A huge mist capped with black clouds came driving towards us, extending over that quarter of the horizon, and covering the stars, which shone brightly in the other part of the heavens. It came upon us at once with a blast, and a shower of hail and rain, which almost took our breath from us.

The hardiest was obliged to turn his back. We let the halyards run, and fortunately were not taken aback. Having called all hands, we closereefed the topsails and trysail, furled the courses and jib, set the fore-topmast staysail, and brought her up nearly to her course, with the weather braces hauled in a little, to ease her.

This was the first blow, that I had seen, which could really be called a gale. We had reefed our topsails in the Gulf Stream, and I thought it something serious, but an older sailor would have thought nothing of it. As I had now become used to the vessel and to my duty, I was of some service on a yard, and could knot my reef-point as well as anybody. We had a great advantage over the larboard watch, because the chief mate never goes aloft, while our new second mate used to jump into the rigging as soon as we began to haul out the reef-tackle, and have the weather earing passed before there was a man upon the yard.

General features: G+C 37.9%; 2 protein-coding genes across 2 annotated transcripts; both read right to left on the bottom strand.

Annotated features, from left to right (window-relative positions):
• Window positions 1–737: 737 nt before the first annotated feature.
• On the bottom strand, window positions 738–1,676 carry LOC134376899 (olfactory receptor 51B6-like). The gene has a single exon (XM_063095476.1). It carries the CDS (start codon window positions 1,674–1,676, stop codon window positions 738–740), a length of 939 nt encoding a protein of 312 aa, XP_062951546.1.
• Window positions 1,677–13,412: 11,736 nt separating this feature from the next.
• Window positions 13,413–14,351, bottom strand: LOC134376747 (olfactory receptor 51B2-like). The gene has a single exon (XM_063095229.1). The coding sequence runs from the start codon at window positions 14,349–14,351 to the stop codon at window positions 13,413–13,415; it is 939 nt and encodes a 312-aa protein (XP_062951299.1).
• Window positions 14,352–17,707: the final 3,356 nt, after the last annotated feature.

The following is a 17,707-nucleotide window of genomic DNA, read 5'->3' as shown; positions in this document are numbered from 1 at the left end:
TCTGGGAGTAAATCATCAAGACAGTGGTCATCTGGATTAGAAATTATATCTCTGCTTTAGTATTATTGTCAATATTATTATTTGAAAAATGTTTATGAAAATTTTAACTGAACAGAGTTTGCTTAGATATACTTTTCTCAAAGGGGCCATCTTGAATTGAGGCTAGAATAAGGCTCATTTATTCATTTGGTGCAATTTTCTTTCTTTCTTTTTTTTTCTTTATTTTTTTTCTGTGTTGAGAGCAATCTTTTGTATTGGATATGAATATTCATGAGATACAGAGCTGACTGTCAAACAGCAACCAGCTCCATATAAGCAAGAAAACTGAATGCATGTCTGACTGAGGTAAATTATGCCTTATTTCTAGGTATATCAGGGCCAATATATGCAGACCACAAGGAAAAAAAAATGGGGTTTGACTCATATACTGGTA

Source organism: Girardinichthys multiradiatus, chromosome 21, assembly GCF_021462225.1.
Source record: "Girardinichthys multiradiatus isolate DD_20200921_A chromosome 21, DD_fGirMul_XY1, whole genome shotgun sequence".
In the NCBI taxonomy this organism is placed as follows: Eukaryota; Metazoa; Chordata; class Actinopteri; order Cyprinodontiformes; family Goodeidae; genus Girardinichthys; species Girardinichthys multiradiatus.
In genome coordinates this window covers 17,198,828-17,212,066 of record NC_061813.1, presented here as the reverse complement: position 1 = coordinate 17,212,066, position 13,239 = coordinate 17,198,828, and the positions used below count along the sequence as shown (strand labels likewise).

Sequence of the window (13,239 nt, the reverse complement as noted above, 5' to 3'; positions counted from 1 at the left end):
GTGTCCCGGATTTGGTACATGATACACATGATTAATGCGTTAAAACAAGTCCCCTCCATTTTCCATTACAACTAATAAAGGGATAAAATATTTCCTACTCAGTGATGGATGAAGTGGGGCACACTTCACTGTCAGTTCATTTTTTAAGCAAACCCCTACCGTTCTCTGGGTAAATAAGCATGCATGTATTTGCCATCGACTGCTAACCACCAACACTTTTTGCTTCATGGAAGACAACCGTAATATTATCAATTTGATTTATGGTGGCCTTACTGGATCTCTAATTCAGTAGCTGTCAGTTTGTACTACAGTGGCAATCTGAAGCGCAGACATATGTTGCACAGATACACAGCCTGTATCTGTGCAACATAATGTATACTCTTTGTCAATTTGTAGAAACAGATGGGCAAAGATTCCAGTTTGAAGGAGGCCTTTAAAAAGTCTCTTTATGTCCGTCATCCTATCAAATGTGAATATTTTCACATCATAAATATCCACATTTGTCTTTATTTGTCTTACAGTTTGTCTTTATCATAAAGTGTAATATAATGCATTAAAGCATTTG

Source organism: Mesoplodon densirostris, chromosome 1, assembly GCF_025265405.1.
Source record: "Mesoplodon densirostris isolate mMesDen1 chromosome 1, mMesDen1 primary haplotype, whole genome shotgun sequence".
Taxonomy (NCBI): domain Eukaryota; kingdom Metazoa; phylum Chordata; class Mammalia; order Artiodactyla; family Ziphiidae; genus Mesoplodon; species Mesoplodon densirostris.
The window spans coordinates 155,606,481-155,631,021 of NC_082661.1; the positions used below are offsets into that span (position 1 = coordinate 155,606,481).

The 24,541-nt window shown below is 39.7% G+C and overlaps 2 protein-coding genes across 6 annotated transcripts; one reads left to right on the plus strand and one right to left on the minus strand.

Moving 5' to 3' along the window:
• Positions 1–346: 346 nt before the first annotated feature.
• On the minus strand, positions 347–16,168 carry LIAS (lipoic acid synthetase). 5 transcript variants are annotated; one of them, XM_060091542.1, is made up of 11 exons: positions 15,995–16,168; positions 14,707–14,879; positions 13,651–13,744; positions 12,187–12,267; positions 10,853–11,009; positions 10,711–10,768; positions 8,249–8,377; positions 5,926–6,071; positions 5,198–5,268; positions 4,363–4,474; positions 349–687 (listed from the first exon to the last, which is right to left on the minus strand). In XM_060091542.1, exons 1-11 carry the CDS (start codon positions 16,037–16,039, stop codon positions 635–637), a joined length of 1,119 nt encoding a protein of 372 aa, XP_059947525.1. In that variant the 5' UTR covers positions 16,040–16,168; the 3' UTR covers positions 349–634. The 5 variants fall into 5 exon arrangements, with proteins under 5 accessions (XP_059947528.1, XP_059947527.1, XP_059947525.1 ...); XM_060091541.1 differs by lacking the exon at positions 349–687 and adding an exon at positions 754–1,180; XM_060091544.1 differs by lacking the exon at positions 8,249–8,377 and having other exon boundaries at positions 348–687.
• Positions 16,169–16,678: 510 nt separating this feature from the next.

Reefing is the most exciting part of a sailor's duty. If one is not quick enough, another runs over him. In reefing, the yard-arms the extremes of the yards are the posts of honor; but in furling, the strongest and most experienced stand in the slings, or, middle of the yard, to make up the bunt.

If the second mate is a smart fellow, he will never let any one take either of these posts from him; but if he is wanting either in seamanship, strength, or activity, some better man will get the bunt and earings from him; which immediately brings him into disrepute. We remained for the rest of the night, and throughout the next day, under the same close sail, for it continued to blow very fresh; and though we had no more hail, yet there was a soaking rain, and it was quite cold and uncomfortable; the more so because we were not prepared for cold weather, but had on our thin clothes.

We were glad to get a watch below, and put on our thick clothing, boots, and south-westers. Towards sundown the gale moderated a little and it began to clear off in the south-west. We shook our reefs out, one by one, and before midnight had top-gallant sails upon her.